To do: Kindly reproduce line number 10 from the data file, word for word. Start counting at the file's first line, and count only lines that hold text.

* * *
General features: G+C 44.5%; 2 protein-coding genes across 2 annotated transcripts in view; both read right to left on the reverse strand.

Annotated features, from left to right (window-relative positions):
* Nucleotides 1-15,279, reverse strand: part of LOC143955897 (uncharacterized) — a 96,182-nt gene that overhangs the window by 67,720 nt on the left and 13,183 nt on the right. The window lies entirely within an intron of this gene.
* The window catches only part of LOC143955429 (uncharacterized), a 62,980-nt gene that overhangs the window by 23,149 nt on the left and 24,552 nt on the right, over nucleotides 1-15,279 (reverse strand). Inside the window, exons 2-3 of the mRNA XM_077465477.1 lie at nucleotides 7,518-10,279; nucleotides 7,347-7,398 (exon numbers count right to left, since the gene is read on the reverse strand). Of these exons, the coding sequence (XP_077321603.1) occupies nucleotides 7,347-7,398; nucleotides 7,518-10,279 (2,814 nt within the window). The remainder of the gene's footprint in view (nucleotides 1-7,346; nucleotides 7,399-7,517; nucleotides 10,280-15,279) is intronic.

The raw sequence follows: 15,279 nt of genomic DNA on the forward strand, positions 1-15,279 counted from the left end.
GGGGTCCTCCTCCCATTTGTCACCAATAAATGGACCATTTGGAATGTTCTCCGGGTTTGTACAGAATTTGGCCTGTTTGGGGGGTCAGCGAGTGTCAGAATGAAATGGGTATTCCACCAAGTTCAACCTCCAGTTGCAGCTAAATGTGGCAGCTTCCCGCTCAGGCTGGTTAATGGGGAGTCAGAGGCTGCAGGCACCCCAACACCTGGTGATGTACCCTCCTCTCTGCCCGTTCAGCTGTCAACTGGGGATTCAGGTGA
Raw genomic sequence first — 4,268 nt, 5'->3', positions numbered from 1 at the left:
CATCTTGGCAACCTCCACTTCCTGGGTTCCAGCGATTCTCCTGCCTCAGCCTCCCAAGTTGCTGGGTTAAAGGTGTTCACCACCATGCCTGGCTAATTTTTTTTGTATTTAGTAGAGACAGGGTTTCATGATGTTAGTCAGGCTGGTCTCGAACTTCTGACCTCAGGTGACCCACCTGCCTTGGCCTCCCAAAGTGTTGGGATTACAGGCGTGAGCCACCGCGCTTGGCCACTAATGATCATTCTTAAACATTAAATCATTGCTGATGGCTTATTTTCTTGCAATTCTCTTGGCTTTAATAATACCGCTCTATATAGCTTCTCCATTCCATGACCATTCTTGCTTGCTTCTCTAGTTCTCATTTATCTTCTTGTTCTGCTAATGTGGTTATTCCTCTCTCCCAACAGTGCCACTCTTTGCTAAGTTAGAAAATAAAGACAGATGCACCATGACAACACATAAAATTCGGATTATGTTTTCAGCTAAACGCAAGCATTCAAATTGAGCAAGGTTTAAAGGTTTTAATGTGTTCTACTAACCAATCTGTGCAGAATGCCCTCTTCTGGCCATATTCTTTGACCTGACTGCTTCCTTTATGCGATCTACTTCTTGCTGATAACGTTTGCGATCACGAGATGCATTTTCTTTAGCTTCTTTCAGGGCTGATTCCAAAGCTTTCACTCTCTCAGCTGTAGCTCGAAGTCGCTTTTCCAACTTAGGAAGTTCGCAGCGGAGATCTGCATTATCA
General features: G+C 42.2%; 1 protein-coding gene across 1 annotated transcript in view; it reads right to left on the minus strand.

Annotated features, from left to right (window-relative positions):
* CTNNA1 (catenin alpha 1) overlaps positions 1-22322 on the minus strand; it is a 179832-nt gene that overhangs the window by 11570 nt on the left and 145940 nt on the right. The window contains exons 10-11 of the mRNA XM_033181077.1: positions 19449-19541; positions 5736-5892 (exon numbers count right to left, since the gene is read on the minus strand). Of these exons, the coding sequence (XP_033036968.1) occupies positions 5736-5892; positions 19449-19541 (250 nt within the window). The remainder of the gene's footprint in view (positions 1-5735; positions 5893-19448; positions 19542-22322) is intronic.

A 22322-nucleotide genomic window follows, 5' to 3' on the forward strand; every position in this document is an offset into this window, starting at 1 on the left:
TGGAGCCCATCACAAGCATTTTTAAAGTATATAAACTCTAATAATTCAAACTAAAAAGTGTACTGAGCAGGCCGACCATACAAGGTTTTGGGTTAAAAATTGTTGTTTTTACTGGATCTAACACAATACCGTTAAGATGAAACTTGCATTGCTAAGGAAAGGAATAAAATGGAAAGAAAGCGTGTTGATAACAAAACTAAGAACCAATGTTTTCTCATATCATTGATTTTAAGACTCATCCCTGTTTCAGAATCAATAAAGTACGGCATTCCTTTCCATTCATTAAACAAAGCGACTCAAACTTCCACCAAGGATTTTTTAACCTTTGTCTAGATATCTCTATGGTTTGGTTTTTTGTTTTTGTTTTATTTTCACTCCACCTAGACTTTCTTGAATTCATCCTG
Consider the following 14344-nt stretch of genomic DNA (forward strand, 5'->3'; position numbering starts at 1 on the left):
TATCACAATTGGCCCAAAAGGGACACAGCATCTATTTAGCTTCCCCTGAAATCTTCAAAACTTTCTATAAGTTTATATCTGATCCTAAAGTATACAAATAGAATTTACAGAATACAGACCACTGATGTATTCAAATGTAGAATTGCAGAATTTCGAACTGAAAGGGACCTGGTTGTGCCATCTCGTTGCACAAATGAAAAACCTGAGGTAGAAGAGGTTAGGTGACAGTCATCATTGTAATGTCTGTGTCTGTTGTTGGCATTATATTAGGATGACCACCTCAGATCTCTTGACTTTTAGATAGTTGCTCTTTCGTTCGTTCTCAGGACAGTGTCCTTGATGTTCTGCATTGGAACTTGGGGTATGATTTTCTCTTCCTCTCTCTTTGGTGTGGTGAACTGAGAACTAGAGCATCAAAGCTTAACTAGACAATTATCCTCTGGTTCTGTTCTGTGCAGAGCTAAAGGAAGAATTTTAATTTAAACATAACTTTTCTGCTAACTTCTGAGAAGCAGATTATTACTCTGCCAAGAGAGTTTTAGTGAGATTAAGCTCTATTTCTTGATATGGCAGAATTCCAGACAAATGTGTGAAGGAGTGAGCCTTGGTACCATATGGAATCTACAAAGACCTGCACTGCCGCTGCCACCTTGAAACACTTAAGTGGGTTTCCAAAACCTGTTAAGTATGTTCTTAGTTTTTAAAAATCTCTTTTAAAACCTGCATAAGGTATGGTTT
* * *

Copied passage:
Annotated features, from left to right (window-relative positions):